Born: 1689. Died: 1755.
Montesquieu was one of the great political philosophers of the Enlightenment. Insatiably curious and mordantly funny, he constructed a naturalistic account of the various forms of government, and of the causes that made them what they were and that advanced or constrained their development. He used this account to explain how governments might be preserved from corruption.
He saw despotism, in particular, as a standing danger for any government not already despotic, and argued that it could best be prevented by a system in which different bodies exercised legislative, executive, and judicial power, and in which all those bodies were bound by the rule of law. This theory of the separation of powers had an enormous impact on liberal political theory, and on the framers of the constitution of the United States of America.
Charles-Louis de Secondat, Baron de La Brède et de Montesquieu, was born on January 19th, 1689 at La Brède, near Bordeaux, to a noble and prosperous family. He was educated at the Oratorian Collège de Juilly, received a law degree from the University of Bordeaux in 1708, and went to Paris to continue his legal studies.
On the death of his father in 1713 he returned to La Brède to manage the estates he inherited, and in 1715 he married Jeanne de Lartigue, a practicing Protestant, with whom he had a son and two daughters. In 1716 he inherited from his uncle the title Baron de La Brède et de Montesquieu and the office of President à Mortier in the Parlement of Bordeaux, which was at the time chiefly a judicial and administrative body. For the next eleven years he presided over the Tournelle, the Parlement's criminal division, in which capacity he heard legal proceedings, supervised prisons, and administered various punishments including torture. During this time he was also active in the Academy of Bordeaux, where he kept abreast of scientific developments, and gave papers on topics ranging from the causes of echoes to the motives that should lead us to pursue the sciences.
In 1721 Montesquieu published the Persian Letters, which was an instant success and made Montesquieu a literary celebrity. (He published the Persian Letters anonymously, but his authorship was an open secret.) He began to spend more time in Paris, where he frequented salons and acted on behalf of the Parlement and the Academy of Bordeaux.
During this period he wrote several minor works: Dialogue de Sylla et d'Eucrate (1724), Reflexions sur la Monarchie Universelle (1724), and Le Temple de Gnide (1725). In 1725 he sold his life interest in his office and resigned from the Parliament.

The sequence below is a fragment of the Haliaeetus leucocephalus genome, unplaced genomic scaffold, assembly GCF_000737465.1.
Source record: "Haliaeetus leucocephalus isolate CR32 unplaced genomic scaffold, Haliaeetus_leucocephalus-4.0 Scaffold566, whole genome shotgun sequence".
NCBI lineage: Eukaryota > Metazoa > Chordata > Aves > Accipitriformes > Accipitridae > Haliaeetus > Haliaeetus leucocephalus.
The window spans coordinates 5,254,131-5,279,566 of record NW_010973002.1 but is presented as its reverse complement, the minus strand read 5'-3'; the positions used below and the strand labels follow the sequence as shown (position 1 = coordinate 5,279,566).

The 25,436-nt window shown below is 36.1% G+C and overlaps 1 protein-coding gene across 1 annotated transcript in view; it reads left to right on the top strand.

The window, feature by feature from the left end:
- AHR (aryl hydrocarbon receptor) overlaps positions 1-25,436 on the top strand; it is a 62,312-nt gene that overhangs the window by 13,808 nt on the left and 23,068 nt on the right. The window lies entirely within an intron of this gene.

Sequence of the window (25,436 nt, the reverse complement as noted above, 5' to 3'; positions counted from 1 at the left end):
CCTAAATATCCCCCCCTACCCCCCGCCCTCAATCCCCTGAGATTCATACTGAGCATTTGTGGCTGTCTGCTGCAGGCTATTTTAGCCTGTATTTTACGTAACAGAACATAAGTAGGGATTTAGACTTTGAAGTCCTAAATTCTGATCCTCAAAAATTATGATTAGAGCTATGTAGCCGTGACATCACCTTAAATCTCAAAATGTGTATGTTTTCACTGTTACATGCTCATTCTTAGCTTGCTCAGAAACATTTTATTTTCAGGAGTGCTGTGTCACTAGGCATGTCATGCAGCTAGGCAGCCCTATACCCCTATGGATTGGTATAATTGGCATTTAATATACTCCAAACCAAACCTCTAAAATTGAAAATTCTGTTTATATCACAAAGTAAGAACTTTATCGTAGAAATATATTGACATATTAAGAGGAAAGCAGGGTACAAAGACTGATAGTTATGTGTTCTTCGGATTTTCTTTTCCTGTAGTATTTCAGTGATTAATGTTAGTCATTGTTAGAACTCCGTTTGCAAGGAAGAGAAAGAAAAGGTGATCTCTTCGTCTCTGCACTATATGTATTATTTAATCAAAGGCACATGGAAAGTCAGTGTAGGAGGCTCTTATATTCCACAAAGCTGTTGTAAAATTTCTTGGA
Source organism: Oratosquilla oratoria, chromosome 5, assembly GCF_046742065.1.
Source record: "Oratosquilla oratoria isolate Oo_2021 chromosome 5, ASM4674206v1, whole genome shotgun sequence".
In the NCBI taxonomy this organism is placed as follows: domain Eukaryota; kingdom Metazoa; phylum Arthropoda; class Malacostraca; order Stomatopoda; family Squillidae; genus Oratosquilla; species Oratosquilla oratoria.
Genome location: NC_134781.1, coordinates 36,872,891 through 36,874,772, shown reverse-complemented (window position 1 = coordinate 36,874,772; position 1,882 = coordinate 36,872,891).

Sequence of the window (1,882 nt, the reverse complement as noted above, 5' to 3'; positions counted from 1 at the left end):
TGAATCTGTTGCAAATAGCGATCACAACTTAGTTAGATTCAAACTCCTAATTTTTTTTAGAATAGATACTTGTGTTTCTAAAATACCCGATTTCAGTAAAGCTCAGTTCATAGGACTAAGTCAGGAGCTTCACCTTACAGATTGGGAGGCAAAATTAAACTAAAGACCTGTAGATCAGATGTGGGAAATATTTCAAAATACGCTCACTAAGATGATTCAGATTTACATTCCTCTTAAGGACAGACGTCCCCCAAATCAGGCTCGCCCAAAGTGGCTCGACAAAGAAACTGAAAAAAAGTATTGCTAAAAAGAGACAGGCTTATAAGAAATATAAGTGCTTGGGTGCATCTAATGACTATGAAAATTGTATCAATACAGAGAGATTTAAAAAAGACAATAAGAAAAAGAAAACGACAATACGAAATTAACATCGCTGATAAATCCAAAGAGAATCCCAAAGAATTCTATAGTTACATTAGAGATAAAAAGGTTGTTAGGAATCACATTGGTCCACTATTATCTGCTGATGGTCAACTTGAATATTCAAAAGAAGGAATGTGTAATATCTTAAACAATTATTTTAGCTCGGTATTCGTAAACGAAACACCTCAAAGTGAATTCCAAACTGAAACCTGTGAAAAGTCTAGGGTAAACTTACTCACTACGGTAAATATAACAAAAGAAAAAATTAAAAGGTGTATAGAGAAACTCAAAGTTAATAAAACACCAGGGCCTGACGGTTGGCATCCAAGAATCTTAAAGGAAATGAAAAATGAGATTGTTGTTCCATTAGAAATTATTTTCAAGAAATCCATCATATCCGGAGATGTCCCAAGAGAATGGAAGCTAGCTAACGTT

In 1728 he was elected to the Academie Française, despite some religious opposition, and shortly thereafter left France to travel abroad. After visiting Italy, Germany, Austria, and other countries, he went to England, where he lived for two years. He was greatly impressed with the English political system, and drew on his observations of it in his later work.
On his return to France in 1731, troubled by failing eyesight, Montesquieu returned to La Brède and began work on his masterpiece, The Spirit of the Laws. During this time he also wrote Considerations on the Causes of the Greatness of the Romans and of their Decline, which he published anonymously in 1734. In this book he tried to work out the application of his views to the particular case of Rome, and in so doing to discourage the use of Rome as a model for contemporary governments. Parts of Considerations were incorporated into The Spirit of the Laws, which he published in 1748. Like the Persian Letters, The Spirit of the Laws was both controversial and immensely successful. Two years later he published a Defense of the Spirit of the Laws to answer his various critics. Despite this effort, the Roman Catholic Church placed The Spirit of the Laws on the Index of Forbidden Books in 1751.
In 1755, Montesquieu died of a fever in Paris, leaving behind an unfinished essay on taste for the Encyclopedie of Denis Diderot and Jean Le Rond D'Alembert.
- The Causes of an Echo (Les causes de l'écho)
- The Cause of Gravity of Bodies (La cause de la pesanteur des corps)
- Considerations on the Causes of the Greatness of the Romans (Considérations sur les causes de la grandeur des Romains et de leur décadence), 1734
- In Defence of "The Spirit of the Laws" (La défense de «L'Esprit des lois»), 1748
- The Eternal Damnation of the Pagans (La damnation éternelle des païens), 1711
- Grandeur des Romains, 1735
- Le Voyage à Paphos
- Persian Letters (Lettres Persanes), 1721
- The Renal Glands (Les glandes rénales)
- The Spirit of Laws (L'esprit Des Lois), 1748
- System of Ideas (Système des Idées), 1716
- The Temple of Gnide (Le Temple de Gnide), a novel; 1724
- Thoughts after Spicilège (Pensées suivies de Spicilège)
- (The True History of) Arsace and Isménie (Arsace et Isménie), a novel; 1730
- "What orators lack in depth they make up in length." (from "Lettres persanes", 1721)
- "An empire founded by war has to maintain itself by war." (from "Considerations sur les causes de la grandeur des Romaines et de leur decadence", 1734)
- "The laws do not ... punish any other than overt acts." (from "The Spirit of the Laws", 1750)
- "Liberty is a right of doing whatever the laws permit. ...
A government may be so constituted, as no man shall be compelled to do things to which the law does not oblige him, nor forced to abstain from things which the law permits." (from "The Spirit of the Laws", 1750)
- "The sublimity of administration consists in knowing the proper degree of power that should be exerted on different occasions." (from "The Spirit of the Laws", 1750)
- "Useless laws debilitate ... necessary ones." (from "The Spirit of the Laws", 1750)
- "Every man invested with power is apt to abuse it. ...
To prevent this abuse, it is necessary from the very nature of things that power should be a check to power." (from "The Spirit of the Laws", 1750)